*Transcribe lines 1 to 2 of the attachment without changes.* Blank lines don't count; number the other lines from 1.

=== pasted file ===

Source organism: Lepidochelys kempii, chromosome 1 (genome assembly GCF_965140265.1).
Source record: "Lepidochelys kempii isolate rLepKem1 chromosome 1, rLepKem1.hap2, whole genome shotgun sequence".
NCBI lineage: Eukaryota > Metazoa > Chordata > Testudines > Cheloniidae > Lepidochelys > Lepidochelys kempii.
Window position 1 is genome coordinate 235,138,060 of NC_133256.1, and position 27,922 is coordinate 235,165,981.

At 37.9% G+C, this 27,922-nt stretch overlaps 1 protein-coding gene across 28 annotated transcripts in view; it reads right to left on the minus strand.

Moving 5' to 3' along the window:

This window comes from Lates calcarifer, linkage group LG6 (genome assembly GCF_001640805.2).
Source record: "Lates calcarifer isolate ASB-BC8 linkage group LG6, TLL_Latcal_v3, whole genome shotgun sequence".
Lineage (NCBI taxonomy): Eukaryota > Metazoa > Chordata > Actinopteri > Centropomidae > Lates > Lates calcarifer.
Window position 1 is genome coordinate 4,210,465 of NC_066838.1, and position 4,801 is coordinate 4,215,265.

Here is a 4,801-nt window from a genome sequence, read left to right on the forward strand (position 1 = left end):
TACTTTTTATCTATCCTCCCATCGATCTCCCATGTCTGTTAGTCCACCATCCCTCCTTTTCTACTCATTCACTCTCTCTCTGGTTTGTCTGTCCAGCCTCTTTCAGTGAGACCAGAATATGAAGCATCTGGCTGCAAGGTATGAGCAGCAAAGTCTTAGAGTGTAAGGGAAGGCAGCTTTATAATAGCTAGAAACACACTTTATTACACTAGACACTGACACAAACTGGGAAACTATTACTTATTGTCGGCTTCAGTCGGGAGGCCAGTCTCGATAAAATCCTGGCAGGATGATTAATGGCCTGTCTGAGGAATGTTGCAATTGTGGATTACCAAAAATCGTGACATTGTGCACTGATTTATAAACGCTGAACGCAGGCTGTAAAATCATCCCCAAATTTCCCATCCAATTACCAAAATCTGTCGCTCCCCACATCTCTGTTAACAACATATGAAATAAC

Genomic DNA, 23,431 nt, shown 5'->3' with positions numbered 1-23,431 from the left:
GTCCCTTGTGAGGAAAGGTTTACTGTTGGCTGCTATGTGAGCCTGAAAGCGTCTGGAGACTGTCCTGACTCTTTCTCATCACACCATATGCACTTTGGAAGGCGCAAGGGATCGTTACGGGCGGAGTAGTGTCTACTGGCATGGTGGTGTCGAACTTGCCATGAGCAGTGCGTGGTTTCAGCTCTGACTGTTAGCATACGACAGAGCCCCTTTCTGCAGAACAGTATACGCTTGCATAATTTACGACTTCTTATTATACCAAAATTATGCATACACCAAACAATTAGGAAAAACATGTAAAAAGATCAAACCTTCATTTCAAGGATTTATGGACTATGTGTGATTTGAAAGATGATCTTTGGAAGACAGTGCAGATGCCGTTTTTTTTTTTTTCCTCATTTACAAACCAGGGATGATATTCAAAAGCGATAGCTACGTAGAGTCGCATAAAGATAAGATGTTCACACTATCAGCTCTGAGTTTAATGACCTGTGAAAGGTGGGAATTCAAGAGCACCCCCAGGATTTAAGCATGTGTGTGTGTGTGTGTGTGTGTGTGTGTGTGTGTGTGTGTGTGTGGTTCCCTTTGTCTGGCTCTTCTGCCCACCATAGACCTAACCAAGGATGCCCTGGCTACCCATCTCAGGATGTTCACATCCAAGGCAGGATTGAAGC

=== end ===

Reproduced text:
Source organism: Lepidochelys kempii, chromosome 1 (genome assembly GCF_965140265.1).
Source record: "Lepidochelys kempii isolate rLepKem1 chromosome 1, rLepKem1.hap2, whole genome shotgun sequence".